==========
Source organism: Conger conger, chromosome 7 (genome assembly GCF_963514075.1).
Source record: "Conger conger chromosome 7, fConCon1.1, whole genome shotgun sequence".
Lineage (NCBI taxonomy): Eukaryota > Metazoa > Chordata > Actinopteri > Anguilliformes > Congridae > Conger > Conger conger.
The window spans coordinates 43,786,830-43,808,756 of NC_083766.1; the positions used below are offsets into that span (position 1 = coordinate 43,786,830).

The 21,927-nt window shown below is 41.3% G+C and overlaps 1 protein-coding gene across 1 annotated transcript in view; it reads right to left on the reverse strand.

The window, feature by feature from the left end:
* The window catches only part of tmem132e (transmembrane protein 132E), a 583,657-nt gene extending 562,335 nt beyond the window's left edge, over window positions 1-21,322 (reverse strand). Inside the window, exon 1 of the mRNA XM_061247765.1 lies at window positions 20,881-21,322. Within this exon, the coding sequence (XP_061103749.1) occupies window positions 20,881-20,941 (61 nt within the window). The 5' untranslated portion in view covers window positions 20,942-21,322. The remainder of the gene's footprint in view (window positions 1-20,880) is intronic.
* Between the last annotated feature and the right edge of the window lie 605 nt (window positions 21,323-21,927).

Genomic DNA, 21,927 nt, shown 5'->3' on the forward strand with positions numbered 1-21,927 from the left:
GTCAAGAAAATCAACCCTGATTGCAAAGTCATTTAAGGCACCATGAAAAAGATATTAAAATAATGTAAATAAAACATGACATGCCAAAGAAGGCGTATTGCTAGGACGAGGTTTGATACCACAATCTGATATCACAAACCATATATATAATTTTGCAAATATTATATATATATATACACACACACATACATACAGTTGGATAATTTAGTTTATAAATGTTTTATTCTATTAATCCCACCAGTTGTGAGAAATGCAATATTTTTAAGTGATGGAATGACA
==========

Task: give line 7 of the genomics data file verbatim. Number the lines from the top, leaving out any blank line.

* The window catches only part of tmem132e (transmembrane protein 132E), a 583,657-nt gene extending 562,335 nt beyond the window's left edge, over window positions 1-21,322 (reverse strand). Inside the window, exon 1 of the mRNA XM_061247765.1 lies at window positions 20,881-21,322. Within this exon, the coding sequence (XP_061103749.1) occupies window positions 20,881-20,941 (61 nt within the window). The 5' untranslated portion in view covers window positions 20,942-21,322. The remainder of the gene's footprint in view (window positions 1-20,880) is intronic.